As reported by app.com, the nearly month-long standoff in the Wisconsin Legislature over explosive union rights legislation rocketed toward a dramatic finish after Senate Republicans outmaneuvered their missing Democratic counterparts and pushed through the bill.
The extraordinary turn of events late Wednesday, March 9, 2011, set up a perfunctory vote Thursday morning in the Assembly on the measure that would strip nearly all collective bargaining rights from most public workers. Once the bill passes the Assembly, it heads to Republican Governor Scott Walker for his signature.
Within hours after the Senate passed the bill, a crowd of hundreds of protesters grew to about 7,000 in the Capitol, a crowd as large as any seen inside the building in three weeks of demonstrations. “The whole world is watching!” protesters shouted as they pressed up against the heavily guarded entrance to the Senate chamber. Most protesters left by midnight, many were expected back Thursday, but dozens of others spent the night in the Capitol corridors. State officials said no attempts would be made to force them to leave.
The bill had been stymied after all 14 Senate Democrats fled to Illinois nearly three weeks ago, preventing the chamber from having enough members present to pass it. Walker introduced it to plug a $137 million budget shortfall. The Senate requires a quorum of 20 to take up any measures that spend money. A special committee of lawmakers from the Senate and Assembly voted late Wednesday afternoon to take all the spending measures out of the legislation and the Senate approved it minutes later, 18-1. Republican Senator Dale Schultz cast the lone no vote.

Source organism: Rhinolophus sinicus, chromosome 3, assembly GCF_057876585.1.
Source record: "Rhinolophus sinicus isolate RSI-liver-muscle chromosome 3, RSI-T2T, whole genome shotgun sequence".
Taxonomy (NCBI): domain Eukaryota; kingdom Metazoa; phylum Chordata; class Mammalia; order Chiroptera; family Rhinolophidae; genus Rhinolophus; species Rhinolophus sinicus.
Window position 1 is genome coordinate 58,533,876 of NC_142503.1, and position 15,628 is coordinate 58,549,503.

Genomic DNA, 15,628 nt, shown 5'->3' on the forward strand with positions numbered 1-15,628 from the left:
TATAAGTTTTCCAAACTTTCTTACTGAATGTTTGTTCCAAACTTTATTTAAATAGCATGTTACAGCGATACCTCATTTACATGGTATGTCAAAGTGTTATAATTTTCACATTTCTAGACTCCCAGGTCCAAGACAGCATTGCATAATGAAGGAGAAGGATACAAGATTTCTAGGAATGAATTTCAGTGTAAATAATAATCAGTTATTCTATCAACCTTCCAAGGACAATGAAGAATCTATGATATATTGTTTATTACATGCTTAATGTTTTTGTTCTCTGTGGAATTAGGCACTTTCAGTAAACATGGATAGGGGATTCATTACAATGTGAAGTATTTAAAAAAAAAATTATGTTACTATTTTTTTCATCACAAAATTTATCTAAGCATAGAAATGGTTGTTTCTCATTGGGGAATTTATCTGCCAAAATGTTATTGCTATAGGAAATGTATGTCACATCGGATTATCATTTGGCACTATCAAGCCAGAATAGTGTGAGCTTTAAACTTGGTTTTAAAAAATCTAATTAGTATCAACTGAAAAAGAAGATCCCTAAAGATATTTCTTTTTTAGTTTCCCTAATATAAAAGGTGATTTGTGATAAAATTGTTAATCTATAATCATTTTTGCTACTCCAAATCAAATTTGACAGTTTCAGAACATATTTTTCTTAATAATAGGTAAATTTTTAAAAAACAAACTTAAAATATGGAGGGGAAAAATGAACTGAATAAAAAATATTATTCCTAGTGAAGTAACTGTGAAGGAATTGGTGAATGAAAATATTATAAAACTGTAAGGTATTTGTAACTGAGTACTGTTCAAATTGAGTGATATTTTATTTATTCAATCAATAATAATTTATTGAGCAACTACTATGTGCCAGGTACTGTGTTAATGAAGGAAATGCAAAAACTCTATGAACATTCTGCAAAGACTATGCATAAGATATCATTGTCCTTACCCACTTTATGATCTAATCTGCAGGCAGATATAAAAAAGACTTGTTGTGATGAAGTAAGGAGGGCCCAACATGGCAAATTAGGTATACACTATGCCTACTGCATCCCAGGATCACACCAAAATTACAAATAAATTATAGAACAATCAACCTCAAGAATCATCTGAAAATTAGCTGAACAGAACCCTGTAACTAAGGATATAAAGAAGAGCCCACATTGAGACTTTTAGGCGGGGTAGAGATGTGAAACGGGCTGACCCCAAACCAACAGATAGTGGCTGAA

Until Wednesday’s vote, it appeared the standoff would persist until Democrats returned to Madison from their self-imposed exile. However, in a matter of minutes, it was over. “ in 30 minutes, 18 state senators undid 50 years of civil rights in Wisconsin. Their disrespect for the people of Wisconsin and their rights is an outrage that will never be forgotten,” said Democratic Senate Minority Leader Mark Miller. “Tonight, 18 Senate Republicans conspired to take government away from the people.”
Walker had repeatedly argued that collective bargaining is a budget issue, because his proposed changes would give local governments the flexibility to confront the budget cuts needed to close the state’s $3.6 billion deficit. He has said that without the changes, he may have needed to layoff 1,500 state workers and make other cuts to balance the budget.
The measure forbids most government workers from collectively bargaining for wage increases beyond the rate of inflation unless approved by referendum. It also requires public workers to pay more toward their pensions and double their health insurance contribution, a combination equivalent to an 8 percent pay cut for the average worker. Police and firefighters are exempt.
Walker’s proposal touched off a national debate over union rights for public employees and prompted tens of thousands of demonstrators to converge on Wisconsin’s capital city for weeks of protests.